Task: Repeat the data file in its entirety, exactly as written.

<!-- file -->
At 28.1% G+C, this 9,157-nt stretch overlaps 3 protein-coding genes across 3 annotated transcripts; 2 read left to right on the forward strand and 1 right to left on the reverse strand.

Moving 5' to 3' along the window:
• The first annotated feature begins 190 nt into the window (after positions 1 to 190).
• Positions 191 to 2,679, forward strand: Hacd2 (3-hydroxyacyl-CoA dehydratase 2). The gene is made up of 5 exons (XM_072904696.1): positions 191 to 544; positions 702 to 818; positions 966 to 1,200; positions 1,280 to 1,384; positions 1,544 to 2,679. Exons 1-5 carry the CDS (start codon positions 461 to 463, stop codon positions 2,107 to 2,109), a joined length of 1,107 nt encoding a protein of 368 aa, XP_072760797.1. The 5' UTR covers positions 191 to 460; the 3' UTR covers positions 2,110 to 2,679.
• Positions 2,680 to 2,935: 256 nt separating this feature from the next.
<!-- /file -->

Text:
At 28.1% G+C, this 9,157-nt stretch overlaps 3 protein-coding genes across 3 annotated transcripts; 2 read left to right on the forward strand and 1 right to left on the reverse strand.

Moving 5' to 3' along the window:
• The first annotated feature begins 190 nt into the window (after positions 1 to 190).
• Positions 191 to 2,679, forward strand: Hacd2 (3-hydroxyacyl-CoA dehydratase 2). The gene is made up of 5 exons (XM_072904696.1): positions 191 to 544; positions 702 to 818; positions 966 to 1,200; positions 1,280 to 1,384; positions 1,544 to 2,679. Exons 1-5 carry the CDS (start codon positions 461 to 463, stop codon positions 2,107 to 2,109), a joined length of 1,107 nt encoding a protein of 368 aa, XP_072760797.1. The 5' UTR covers positions 191 to 460; the 3' UTR covers positions 2,110 to 2,679.
• Positions 2,680 to 2,935: 256 nt separating this feature from the next.